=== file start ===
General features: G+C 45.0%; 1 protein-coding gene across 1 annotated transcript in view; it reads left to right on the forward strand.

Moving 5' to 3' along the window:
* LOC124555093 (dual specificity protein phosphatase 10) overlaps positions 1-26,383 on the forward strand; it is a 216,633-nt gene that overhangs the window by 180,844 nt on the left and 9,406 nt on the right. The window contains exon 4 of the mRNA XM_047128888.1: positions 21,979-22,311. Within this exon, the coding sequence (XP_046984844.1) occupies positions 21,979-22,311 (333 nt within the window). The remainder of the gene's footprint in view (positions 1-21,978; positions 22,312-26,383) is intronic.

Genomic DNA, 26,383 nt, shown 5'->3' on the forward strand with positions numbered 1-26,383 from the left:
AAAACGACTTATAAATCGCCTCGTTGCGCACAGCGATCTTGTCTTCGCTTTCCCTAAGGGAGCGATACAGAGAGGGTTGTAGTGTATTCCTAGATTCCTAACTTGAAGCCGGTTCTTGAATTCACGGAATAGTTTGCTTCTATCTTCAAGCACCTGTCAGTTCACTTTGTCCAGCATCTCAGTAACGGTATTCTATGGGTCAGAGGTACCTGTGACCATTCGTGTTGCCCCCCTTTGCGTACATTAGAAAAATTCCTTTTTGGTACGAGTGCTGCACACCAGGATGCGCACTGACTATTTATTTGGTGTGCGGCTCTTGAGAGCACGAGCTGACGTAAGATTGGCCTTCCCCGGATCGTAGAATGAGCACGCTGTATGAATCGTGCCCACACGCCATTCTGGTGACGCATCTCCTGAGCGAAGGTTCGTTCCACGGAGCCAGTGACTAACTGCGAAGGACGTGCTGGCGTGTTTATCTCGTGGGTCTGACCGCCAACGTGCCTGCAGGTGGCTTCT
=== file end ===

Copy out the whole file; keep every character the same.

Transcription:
General features: G+C 45.0%; 1 protein-coding gene across 1 annotated transcript in view; it reads left to right on the forward strand.

Moving 5' to 3' along the window:
* LOC124555093 (dual specificity protein phosphatase 10) overlaps positions 1-26,383 on the forward strand; it is a 216,633-nt gene that overhangs the window by 180,844 nt on the left and 9,406 nt on the right. The window contains exon 4 of the mRNA XM_047128888.1: positions 21,979-22,311. Within this exon, the coding sequence (XP_046984844.1) occupies positions 21,979-22,311 (333 nt within the window). The remainder of the gene's footprint in view (positions 1-21,978; positions 22,312-26,383) is intronic.

Genomic DNA, 26,383 nt, shown 5'->3' on the forward strand with positions numbered 1-26,383 from the left:
AAAACGACTTATAAATCGCCTCGTTGCGCACAGCGATCTTGTCTTCGCTTTCCCTAAGGGAGCGATACAGAGAGGGTTGTAGTGTATTCCTAGATTCCTAACTTGAAGCCGGTTCTTGAATTCACGGAATAGTTTGCTTCTATCTTCAAGCACCTGTCAGTTCACTTTGTCCAGCATCTCAGTAACGGTATTCTATGGGTCAGAGGTACCTGTGACCATTCGTGTTGCCCCCCTTTGCGTACATTAGAAAAATTCCTTTTTGGTACGAGTGCTGCACACCAGGATGCGCACTGACTATTTATTTGGTGTGCGGCTCTTGAGAGCACGAGCTGACGTAAGATTGGCCTTCCCCGGATCGTAGAATGAGCACGCTGTATGAATCGTGCCCACACGCCATTCTGGTGACGCATCTCCTGAGCGAAGGTTCGTTCCACGGAGCCAGTGACTAACTGCGAAGGACGTGCTGGCGTGTTTATCTCGTGGGTCTGACCGCCAACGTGCCTGCAGGTGGCTTCT